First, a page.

“Sometimes, you may deploy a crazy strategy because you have a legal background to exploit any rule book loopholes. People may look at you like you’re an alien with five heads, until it all plays out! It’s amazing when you influence a race with a good strategy call.”
BR: “There’s not a set plan per se because you never know where the yellows will go. I always say, the best plan is not to have a plan! I’ve seen teams before where they try to force the plan they came up with in the pre-race meeting onto the race track. I’ve always said that we have to be ready to throw the plan we had out the window.”
How different is calling a race with only two drivers and known quantity drivers in a shorter race distance, vs. a longer race where you’re adding extra drivers?
MH: “It’s based on the race length, as you pointed out. You want to have your drivers be close to the equal length. If you pit early and change drivers, you’re asking your trained professional to do almost three hours, and you don’t want to do that.
“In GTLM, you have two drivers that are mentally, physically, and ability-wise all equal. You’ll take the driver change when it seems to make sense to get the second driver equally as fresh. With three drivers it goes easier, with single, double and triple stints. And that may be predicated on a yellow.”
PB: “There isn’t much difference with a short race on calling strategy. The goals and themes are the same, only the stakes are higher because every pit stop counts. In a 12 or 24-hour race, you can go fairly conservative until the last four hours of the race. If you pit off cycle or stay out when the field pits, you have plenty of time to get back to the plan for the last four hours.
“In a sprint race, you have between one to three pit stops and what you do in the first one dictates the remainder of the race. In the longer races, you always go for the win. No one really cares about finishing fourth at Daytona, and you can make up points if the gamble went bad.”
BR: “It’s even easier in IMSA this year because the Silver driver starts in GTD class. In Sebring, we had Tyler Hook, our race engineer and Chris Miller, our data engineer, running the times to make sure we don’t screw up our minimum or maximum drive time on three drivers. At Mid-Ohio, it’s cut and dry. Ben [Keating] starts the race and at X point, he gets out.”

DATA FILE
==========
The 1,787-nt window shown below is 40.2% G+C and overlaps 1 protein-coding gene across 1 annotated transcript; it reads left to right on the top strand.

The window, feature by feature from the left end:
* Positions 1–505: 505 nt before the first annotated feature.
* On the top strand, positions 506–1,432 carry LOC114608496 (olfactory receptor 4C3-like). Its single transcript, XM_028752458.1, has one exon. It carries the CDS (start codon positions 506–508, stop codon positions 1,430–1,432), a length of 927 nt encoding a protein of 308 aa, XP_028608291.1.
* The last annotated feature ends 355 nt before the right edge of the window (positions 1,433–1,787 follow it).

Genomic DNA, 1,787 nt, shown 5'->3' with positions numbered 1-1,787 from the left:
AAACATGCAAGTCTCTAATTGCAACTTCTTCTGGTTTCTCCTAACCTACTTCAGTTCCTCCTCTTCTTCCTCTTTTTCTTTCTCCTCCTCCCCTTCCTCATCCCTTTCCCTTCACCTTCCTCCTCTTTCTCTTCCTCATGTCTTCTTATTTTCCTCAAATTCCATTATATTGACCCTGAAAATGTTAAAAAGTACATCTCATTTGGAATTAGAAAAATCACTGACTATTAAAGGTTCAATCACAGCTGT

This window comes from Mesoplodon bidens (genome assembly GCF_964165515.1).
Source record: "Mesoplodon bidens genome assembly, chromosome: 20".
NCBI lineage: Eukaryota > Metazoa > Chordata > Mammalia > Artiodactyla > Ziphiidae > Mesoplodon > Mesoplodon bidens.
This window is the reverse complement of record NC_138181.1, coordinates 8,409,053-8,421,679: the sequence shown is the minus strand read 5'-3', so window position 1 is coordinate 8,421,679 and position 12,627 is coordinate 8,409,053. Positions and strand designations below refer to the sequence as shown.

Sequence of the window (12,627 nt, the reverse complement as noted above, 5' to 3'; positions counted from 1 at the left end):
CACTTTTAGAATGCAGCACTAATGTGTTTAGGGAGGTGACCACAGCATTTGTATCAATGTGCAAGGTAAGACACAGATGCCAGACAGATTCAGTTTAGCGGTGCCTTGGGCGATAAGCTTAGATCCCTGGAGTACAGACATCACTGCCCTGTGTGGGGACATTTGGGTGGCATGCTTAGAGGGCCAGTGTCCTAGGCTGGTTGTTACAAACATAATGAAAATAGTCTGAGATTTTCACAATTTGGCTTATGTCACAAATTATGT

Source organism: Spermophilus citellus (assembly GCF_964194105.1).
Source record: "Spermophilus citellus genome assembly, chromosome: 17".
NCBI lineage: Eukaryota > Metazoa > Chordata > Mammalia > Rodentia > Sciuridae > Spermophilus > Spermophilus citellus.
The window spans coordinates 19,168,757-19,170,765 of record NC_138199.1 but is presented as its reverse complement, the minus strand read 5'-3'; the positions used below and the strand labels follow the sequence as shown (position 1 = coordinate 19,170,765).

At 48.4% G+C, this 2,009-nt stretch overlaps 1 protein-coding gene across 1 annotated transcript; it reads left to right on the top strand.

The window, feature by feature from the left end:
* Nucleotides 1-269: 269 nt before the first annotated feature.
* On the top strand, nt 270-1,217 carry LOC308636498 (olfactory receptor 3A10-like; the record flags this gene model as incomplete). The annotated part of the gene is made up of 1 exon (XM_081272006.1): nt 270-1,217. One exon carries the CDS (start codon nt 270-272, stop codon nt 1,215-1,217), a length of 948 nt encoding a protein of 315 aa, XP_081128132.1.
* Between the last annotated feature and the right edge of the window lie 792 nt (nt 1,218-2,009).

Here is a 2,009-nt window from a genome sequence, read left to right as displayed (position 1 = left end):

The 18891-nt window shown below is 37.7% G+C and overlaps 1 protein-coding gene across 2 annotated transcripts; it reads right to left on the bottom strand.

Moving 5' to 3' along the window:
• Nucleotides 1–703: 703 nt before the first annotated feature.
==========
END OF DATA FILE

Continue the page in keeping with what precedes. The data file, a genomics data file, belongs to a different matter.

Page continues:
As your team has been in both the Prototype and GT ranks, how different are calling those races depending on being in top class vs. a GT class?
MH: “The DPi cars pit much sooner than we do, so under green that’s an easy call. The reality is what Michelin has done now is furnish tires for the entire field. In doing that, they’ve improved the competitive nature of the GTD cars enormously. So we have a tough time getting around GTD cars now. It’s all due to the tires, not the BoP rules, or any other things changing or technology advancing… unless you consider the technology advancing to be the tires.
“So in GTLM, we have a bigger hill to climb with the GTD cars. Everyone will come in and out at same time! Unless someone’s just pitted, they’ll pit again. We have a tough time getting around those guys. The reason is, they’re racing each other.
PB: “Unfortunately these days there isn’t much difference. When the pits didn’t close and there weren’t lap down wave-bys, it was crazy intense with strategy, especially in GT. You’d have to track the prototypes to see who pitted and when to know where you were on the overall line. There could be massive gains or losses.
“Now the only real variables are fuel stint length and tire degradation. Some prototype teams played with different left side only or rears only with a short fill of fuel at Long Beach. Not to mention there’s the 40-second fuel fill time.”
BR: “GT is a lot harder than prototypes to call a race. With the prototypes, you don’t have to worry about the wave-bys. Not as cut and dry. There’s always more under yellow to get right in GTD. Prototype is cut and dry. Pace car picks up the leader. It’s not a lot harder, but you have to be a lot more on the ball in GT versus Prototype.
“With Jeroen (Bleekemolen) and Ben (Keating), they’re both sharp on race strategy behind the wheel. With them, Tyler who’s been with me since 2009 on the box and Chris since about 2012, I’m not on an island!”
On the Box
The Acura Sports Car Challenge at the Mid-Ohio Sports Car Course is the first “standard length” IMSA race of two hours, 40 minutes this year. It comes after races of 24 hours, 12 hours and 100 minutes.
Theoretically, this poses the first straightforward two-stop race for all WeatherTech Championship classes this season. Emphasis on ‘theoretically.’ But as these three veterans have explained, the straightforward plan is always subject to change!